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The Grifters (1990)

by on 2011/03/26

“Grift’s like anything else, Roy. You don’t stand still. You either go up or down. Usually down, sooner or later. “

* * * *

I’ve lived a careful, cautious life of careful, cautious self-sufficiency.

I got good marks in school. I started my first job one day after my final university exam.

Since then, I never been out of work, not even for a single day.

I always paid my own way.

The Grifters is a terrifying, exhilarating, depressing glimpse into another way of life. On the take, dollar-to-dollar living. Preying on the weak, the dumb, the greedy. Doing what you need to survive. Nothing more, nothing less.

Meet greasy, grubby Roy Dillon, played by one my favourite razor-sharp killer geeks John Cusack (Say Anything). Roy has pockets, cuffs and socks stuffed with greasy, grubby dollars.

He’s a short con man, making his money off of naive suckers with quick-hit scams. He trolls around town disguised as a work-a-day salesman making easy money off of “squares.” Cusack as Roy is languid, frosty, in control.

Roy’s signature move was one with a $20 bill and a packed bar. Show the harried bartender a $20 by holding it up and making your order, then give him a $10 instead, netting the change for the $20 and the drink.

Unfortunately for Roy that tried-and-true bit earns him a hard punch in the gut and a near-death experience.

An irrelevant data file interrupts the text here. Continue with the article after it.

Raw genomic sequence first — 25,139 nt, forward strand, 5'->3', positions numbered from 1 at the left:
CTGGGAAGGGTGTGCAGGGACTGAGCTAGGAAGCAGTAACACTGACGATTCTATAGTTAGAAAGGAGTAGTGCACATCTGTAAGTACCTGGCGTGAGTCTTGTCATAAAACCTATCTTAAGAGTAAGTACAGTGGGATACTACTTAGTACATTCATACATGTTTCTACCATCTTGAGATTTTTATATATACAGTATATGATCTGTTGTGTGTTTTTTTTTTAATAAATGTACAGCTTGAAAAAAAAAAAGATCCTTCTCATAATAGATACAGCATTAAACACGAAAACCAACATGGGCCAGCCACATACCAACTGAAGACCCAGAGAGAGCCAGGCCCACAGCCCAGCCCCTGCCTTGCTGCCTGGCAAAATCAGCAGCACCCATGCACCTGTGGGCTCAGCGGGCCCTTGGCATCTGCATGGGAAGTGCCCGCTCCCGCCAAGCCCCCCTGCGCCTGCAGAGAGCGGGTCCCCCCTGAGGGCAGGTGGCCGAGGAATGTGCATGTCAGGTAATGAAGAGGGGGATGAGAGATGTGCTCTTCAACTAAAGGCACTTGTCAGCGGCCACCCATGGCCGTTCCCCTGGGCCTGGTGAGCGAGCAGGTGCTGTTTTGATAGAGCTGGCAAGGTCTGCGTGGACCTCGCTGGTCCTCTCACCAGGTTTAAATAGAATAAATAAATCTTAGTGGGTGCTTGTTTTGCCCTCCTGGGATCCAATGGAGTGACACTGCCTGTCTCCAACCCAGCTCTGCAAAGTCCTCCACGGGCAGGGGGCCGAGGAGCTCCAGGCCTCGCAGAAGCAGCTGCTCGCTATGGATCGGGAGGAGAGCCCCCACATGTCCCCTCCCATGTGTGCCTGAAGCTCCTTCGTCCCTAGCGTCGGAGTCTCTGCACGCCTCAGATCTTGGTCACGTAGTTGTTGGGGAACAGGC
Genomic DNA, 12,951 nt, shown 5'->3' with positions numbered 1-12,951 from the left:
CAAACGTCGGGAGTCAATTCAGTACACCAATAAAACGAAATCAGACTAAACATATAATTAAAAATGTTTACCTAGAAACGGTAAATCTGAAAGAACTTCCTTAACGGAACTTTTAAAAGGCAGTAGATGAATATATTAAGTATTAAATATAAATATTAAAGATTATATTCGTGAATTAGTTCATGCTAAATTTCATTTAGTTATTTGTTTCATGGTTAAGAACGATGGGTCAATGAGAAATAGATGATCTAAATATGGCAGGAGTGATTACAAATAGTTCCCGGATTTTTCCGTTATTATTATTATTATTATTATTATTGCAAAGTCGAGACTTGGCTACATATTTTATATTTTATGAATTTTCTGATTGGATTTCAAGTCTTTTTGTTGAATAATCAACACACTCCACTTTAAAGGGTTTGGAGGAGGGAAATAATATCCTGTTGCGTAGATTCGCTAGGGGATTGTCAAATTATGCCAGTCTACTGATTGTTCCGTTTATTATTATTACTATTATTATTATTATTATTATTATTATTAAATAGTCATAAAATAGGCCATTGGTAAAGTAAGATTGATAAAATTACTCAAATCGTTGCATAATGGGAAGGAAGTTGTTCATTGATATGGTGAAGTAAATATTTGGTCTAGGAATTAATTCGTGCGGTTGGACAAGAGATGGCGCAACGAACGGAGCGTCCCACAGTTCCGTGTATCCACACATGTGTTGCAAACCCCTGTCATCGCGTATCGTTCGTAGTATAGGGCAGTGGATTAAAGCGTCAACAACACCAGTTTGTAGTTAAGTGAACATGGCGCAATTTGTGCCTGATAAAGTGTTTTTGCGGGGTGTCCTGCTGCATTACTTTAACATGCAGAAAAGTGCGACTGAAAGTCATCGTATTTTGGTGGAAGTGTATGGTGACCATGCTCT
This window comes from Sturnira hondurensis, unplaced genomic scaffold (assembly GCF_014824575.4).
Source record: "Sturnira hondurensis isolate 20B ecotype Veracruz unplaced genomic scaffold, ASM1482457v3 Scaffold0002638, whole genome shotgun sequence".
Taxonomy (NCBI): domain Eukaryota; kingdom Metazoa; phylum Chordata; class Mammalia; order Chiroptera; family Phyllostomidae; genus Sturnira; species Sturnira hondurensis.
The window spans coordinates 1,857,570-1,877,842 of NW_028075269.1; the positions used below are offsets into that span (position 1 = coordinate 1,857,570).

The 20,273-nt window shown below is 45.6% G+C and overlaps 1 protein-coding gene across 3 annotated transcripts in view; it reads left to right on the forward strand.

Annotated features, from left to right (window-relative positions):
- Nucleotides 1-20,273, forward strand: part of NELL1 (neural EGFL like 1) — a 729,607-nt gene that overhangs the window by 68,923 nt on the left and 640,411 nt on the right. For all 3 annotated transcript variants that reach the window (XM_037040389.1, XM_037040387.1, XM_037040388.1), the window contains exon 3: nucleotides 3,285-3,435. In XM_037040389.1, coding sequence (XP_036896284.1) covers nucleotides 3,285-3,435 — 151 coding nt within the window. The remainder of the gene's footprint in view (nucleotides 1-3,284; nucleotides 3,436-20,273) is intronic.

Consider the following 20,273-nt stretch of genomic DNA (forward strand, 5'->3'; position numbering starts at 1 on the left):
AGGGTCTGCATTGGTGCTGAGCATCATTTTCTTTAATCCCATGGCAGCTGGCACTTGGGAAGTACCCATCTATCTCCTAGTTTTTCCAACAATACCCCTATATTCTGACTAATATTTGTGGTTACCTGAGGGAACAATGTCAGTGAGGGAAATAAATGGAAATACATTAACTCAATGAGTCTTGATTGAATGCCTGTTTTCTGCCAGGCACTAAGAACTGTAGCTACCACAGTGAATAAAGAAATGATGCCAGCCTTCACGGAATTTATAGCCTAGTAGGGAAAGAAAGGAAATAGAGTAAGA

Roy’s mother Lily, played by the divine Ms. Anjelica Huston, is also in the con business, working for a crime boss named Bobo Justus (Pat Hingle). Huston is pure, hard-sculpted cool as Lily. Her only soft spot is (perhaps) for her estranged son.

She even comes over all snarling mother bear when she discovers Roy dying in his apartment and even worse, dating a ditzy, disreputable blonde Myra (Annette Bening).

Myra and Lily take an instantaneous dislike to each other – the way a mongoose and a cobra placed into cardboard box (that is subsequently shaken) might. And really who could blame Lily for not trusting Myra? (Frankly I’ll always sympathize with any character Anjelica Huston plays). Annette Bening spends most of her screen time braless or topless. Bening gives this role, a sharp-as-a-tack floozy, her absolute all.

In fact, Bening’s just a little bit scary in this part. While Myra’s not as supremely scary as Huston, she’s still unnerving. Myra’s speciality is the long con, the elaborate, high-stakes game of deception.

Roy says it best:

“I have seen women like you before, baby. You’re double-tough and you are sharp as a razor, and you get what you want or else; but you don’t make it work forever. Sooner or later the lightning hits, and I’m not gonna be around when it hits you.”

One by one, the chickens come home to roost for each of these flawed, crooked, hard characters. Directed by Stephen Frears, The Grifters gives us incredible performances, a script that is pure film noir-ese, a terrific soundtrack and settings that are grimly authentic.

I learned a lot of things from this movie. I learned that a punch in the stomach can be fatal – or nearly fatal. I learned that a towel full of oranges can inflict giant bruises but might not cause serious permanent damage.

I also learned that a life of crime might cause you to wind up dead or stuck in a dingy apartment with two sad clown oil paintings on the wall. Or both.

The conclusion of this fascinating tale is like a hard punch in the belt buckle.

 * * * *

110 minutes

R for every revealing inch of a very repeatedly nude Annette Bening and you know, some punching and killing

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